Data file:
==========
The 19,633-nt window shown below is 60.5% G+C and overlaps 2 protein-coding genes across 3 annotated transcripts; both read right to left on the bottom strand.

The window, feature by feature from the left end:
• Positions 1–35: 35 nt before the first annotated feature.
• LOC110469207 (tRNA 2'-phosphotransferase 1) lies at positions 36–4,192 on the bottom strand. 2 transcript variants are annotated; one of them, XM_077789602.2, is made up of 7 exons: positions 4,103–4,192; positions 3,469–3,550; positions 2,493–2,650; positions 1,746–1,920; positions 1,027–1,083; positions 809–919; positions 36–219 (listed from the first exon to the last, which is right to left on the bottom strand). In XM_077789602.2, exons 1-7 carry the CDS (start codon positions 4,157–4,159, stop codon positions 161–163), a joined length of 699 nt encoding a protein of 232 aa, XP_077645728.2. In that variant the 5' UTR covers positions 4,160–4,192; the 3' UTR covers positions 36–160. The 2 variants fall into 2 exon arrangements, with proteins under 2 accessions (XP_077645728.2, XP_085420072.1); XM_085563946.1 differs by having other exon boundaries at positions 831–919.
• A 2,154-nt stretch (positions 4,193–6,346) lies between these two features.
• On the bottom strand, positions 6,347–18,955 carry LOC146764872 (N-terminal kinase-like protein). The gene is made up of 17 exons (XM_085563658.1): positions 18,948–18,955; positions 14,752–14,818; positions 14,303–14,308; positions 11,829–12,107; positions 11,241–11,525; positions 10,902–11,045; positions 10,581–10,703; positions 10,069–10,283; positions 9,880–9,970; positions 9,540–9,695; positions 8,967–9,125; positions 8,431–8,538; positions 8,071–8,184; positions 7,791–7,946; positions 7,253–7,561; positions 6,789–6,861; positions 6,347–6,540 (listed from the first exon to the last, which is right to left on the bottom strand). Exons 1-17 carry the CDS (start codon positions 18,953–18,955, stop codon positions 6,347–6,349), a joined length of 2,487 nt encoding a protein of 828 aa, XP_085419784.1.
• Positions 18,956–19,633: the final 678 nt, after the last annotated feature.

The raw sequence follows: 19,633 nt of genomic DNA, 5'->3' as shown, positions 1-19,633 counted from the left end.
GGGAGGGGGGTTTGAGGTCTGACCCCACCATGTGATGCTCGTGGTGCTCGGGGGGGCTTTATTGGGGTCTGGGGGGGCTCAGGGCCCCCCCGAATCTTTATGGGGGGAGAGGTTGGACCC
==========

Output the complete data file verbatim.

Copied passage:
The 19,633-nt window shown below is 60.5% G+C and overlaps 2 protein-coding genes across 3 annotated transcripts; both read right to left on the bottom strand.

The window, feature by feature from the left end:
• Positions 1–35: 35 nt before the first annotated feature.
• LOC110469207 (tRNA 2'-phosphotransferase 1) lies at positions 36–4,192 on the bottom strand. 2 transcript variants are annotated; one of them, XM_077789602.2, is made up of 7 exons: positions 4,103–4,192; positions 3,469–3,550; positions 2,493–2,650; positions 1,746–1,920; positions 1,027–1,083; positions 809–919; positions 36–219 (listed from the first exon to the last, which is right to left on the bottom strand). In XM_077789602.2, exons 1-7 carry the CDS (start codon positions 4,157–4,159, stop codon positions 161–163), a joined length of 699 nt encoding a protein of 232 aa, XP_077645728.2. In that variant the 5' UTR covers positions 4,160–4,192; the 3' UTR covers positions 36–160. The 2 variants fall into 2 exon arrangements, with proteins under 2 accessions (XP_077645728.2, XP_085420072.1); XM_085563946.1 differs by having other exon boundaries at positions 831–919.
• A 2,154-nt stretch (positions 4,193–6,346) lies between these two features.
• On the bottom strand, positions 6,347–18,955 carry LOC146764872 (N-terminal kinase-like protein). The gene is made up of 17 exons (XM_085563658.1): positions 18,948–18,955; positions 14,752–14,818; positions 14,303–14,308; positions 11,829–12,107; positions 11,241–11,525; positions 10,902–11,045; positions 10,581–10,703; positions 10,069–10,283; positions 9,880–9,970; positions 9,540–9,695; positions 8,967–9,125; positions 8,431–8,538; positions 8,071–8,184; positions 7,791–7,946; positions 7,253–7,561; positions 6,789–6,861; positions 6,347–6,540 (listed from the first exon to the last, which is right to left on the bottom strand). Exons 1-17 carry the CDS (start codon positions 18,953–18,955, stop codon positions 6,347–6,349), a joined length of 2,487 nt encoding a protein of 828 aa, XP_085419784.1.
• Positions 18,956–19,633: the final 678 nt, after the last annotated feature.

The raw sequence follows: 19,633 nt of genomic DNA, 5'->3' as shown, positions 1-19,633 counted from the left end.
GGGAGGGGGGTTTGAGGTCTGACCCCACCATGTGATGCTCGTGGTGCTCGGGGGGGCTTTATTGGGGTCTGGGGGGGCTCAGGGCCCCCCCGAATCTTTATGGGGGGAGAGGTTGGACCC